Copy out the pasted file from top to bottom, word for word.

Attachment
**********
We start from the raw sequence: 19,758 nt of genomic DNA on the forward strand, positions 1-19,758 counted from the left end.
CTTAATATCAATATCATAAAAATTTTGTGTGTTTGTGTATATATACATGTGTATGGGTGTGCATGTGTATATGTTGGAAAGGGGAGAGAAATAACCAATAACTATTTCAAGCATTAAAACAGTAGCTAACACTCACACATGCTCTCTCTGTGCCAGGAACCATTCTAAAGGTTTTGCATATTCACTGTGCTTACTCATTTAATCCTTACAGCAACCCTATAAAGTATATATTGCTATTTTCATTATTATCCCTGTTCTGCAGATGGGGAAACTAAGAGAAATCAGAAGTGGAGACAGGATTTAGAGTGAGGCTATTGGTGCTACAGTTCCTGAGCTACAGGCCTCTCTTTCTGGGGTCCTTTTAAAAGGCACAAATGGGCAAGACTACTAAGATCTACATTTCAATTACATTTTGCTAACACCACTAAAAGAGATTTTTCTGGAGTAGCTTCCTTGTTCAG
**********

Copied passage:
We start from the raw sequence: 19,758 nt of genomic DNA on the forward strand, positions 1-19,758 counted from the left end.
CTTAATATCAATATCATAAAAATTTTGTGTGTTTGTGTATATATACATGTGTATGGGTGTGCATGTGTATATGTTGGAAAGGGGAGAGAAATAACCAATAACTATTTCAAGCATTAAAACAGTAGCTAACACTCACACATGCTCTCTCTGTGCCAGGAACCATTCTAAAGGTTTTGCATATTCACTGTGCTTACTCATTTAATCCTTACAGCAACCCTATAAAGTATATATTGCTATTTTCATTATTATCCCTGTTCTGCAGATGGGGAAACTAAGAGAAATCAGAAGTGGAGACAGGATTTAGAGTGAGGCTATTGGTGCTACAGTTCCTGAGCTACAGGCCTCTCTTTCTGGGGTCCTTTTAAAAGGCACAAATGGGCAAGACTACTAAGATCTACATTTCAATTACATTTTGCTAACACCACTAAAAGAGATTTTTCTGGAGTAGCTTCCTTGTTCAG